Calvin Coolidge Quote
No enterprise can exist for itself alone. It ministers to some great need, it performs some great service, not for itself, but for others or failing therein, it ceases to be profitable and ceases to exist.
I have to be alone very often. I'd be quite happy if I spent from Saturday night until Monday morning alone in my apartment. That's how I refuel.
Tipani flower skies blazing rapture of color laced tree crowns silhouettes along the ocean diamond necklaced beach...of my heart in fragrance of love spilled by caressing kisses of the sun opening the...
For beautiful eyes, look for the good in others for beautiful lips, speak only words of kindness and for poise, walk with the knowledge that you are never alone.
I used to wonder if it was God's plan that I should be alone for so much of my life. But I found peace. I found happiness within people and the world.
Lana Del Rey
Just as a cautious businessman avoids investing all his capital in one concern, so wisdom would probably admonish us also not to anticipate all our happiness from one quarter alone.
Man does not live by soap alone and hygiene, or even health, is not much good unless you can take a healthy view of it or, better still, feel a healthy indifference to it.
Gilbert K. Chesterton
Eagle's flight of loneliness soars so high Around its sigh, no more alone the sky Other birds remain away, clouds pass byBetween shrouds of life and haze sun rays die
About Calvin Coolidge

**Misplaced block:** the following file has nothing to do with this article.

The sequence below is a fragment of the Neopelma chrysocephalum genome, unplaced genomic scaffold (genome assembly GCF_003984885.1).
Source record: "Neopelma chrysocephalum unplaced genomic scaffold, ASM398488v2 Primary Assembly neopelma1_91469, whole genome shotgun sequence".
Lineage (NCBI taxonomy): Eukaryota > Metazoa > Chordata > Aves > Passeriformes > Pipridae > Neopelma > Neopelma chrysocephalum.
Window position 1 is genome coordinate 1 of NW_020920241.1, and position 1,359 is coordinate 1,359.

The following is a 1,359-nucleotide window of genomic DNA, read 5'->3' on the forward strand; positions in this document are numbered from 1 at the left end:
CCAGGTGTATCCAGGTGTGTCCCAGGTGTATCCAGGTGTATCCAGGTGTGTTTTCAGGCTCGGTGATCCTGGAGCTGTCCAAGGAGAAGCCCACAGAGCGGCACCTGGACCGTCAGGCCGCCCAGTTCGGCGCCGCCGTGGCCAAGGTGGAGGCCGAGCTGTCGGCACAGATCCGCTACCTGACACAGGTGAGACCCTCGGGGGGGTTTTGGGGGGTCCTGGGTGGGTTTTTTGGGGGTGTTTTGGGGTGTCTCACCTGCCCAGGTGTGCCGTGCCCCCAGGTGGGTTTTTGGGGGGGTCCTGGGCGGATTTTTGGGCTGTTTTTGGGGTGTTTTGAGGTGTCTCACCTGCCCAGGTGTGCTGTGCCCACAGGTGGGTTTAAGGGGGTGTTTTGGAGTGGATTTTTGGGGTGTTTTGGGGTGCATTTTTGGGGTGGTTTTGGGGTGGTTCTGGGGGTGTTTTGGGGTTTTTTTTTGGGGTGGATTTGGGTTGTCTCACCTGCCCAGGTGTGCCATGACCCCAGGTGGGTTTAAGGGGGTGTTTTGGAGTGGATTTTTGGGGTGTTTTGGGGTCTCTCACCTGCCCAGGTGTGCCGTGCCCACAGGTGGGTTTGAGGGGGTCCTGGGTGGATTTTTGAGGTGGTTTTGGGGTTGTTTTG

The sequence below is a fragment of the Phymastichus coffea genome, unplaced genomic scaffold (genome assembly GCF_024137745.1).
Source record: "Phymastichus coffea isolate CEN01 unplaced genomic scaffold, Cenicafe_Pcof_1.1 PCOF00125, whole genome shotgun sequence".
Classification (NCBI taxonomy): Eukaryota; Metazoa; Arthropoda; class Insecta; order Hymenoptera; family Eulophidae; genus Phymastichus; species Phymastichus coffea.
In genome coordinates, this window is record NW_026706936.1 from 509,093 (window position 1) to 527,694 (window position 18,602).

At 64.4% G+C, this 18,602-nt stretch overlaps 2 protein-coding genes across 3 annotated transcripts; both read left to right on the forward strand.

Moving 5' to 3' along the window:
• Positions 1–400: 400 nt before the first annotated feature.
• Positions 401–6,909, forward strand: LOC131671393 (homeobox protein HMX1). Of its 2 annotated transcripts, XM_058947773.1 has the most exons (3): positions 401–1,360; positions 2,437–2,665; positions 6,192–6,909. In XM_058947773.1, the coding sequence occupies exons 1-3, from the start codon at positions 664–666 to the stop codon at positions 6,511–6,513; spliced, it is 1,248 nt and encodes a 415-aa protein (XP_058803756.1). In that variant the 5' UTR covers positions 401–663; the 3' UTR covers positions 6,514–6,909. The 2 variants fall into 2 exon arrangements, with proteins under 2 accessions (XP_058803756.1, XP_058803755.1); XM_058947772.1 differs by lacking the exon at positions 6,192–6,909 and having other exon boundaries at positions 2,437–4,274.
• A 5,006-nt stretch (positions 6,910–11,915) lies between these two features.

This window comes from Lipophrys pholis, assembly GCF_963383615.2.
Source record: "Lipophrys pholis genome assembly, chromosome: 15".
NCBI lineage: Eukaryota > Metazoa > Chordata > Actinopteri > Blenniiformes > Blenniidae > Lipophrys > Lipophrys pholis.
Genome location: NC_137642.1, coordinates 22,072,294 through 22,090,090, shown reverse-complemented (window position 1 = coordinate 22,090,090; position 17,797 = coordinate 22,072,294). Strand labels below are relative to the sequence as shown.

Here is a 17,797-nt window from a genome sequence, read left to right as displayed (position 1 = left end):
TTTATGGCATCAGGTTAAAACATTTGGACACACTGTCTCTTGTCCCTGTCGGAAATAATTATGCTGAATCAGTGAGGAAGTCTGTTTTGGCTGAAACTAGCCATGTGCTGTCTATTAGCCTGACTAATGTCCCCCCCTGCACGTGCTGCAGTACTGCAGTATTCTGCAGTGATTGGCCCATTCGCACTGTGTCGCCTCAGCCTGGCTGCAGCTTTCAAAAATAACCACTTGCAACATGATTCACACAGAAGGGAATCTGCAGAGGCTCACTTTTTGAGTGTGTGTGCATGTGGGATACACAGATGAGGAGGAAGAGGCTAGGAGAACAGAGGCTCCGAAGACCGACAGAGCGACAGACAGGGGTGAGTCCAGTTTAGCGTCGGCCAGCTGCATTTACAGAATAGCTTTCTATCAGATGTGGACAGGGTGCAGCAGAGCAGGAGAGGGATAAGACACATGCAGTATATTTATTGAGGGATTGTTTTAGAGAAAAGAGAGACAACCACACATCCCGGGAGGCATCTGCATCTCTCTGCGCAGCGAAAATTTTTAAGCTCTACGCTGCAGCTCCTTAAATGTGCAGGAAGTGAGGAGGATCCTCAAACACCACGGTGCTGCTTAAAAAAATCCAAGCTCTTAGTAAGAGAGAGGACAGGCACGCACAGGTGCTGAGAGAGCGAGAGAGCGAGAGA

Born in Vermont, Coolidge was a Republican lawyer from New England who climbed the ladder of Massachusetts politics, becoming the state's 48th governor; his response to the Boston Police Strike of 1919 thrust him into the national spotlight as a man of decisive action. The next year, Coolidge was elected the country's 29th vice president and succeeded the presidency upon the sudden death of President Warren G. Harding in 1923. Elected in his own right in 1924, Coolidge gained a reputation as a small-government conservative with a taciturn personality and dry sense of humor that earned him the nickname "Silent Cal". Though his widespread popularity enabled him to run for a second full term, Coolidge chose not to run again in 1928, remarking that ten years as president would be "longer than any other man has had it – too long!"Throughout his gubernatorial career, Coolidge ran on the record of fiscal conservatism, strong support for women's suffrage, and a vague opposition to Prohibition. During his presidency, he restored public confidence in the White House after the many scandals of the Harding administration. He signed into law the Indian Citizenship Act of 1924, which granted U.S. citizenship to all Native Americans, and oversaw a period of rapid and expansive economic growth known as the "Roaring Twenties", leaving office with considerable popularity. He was known for his hands-off governing approach and pro-business stances; as biographer Claude Fuess wrote: "He embodied the spirit and hopes of the middle class, could interpret their longings and express their opinions. That he did represent the genius of the average is the most convincing proof of his strength."Scholars have ranked Coolidge in the lower half of U.S. presidents. He gains nearly universal praise for his stalwart support of racial equality during a period of heightened racial tension in the United States, and is highly praised by advocates of smaller government and laissez-faire economics, while supporters of an active central government generally view him less favorably. His critics argue that he failed to use the country's economic boom to help struggling farmers and workers in other flailing industries, and there is still much debate among historians as to the extent to which Coolidge's economic policies contributed to the onset of the Great Depression.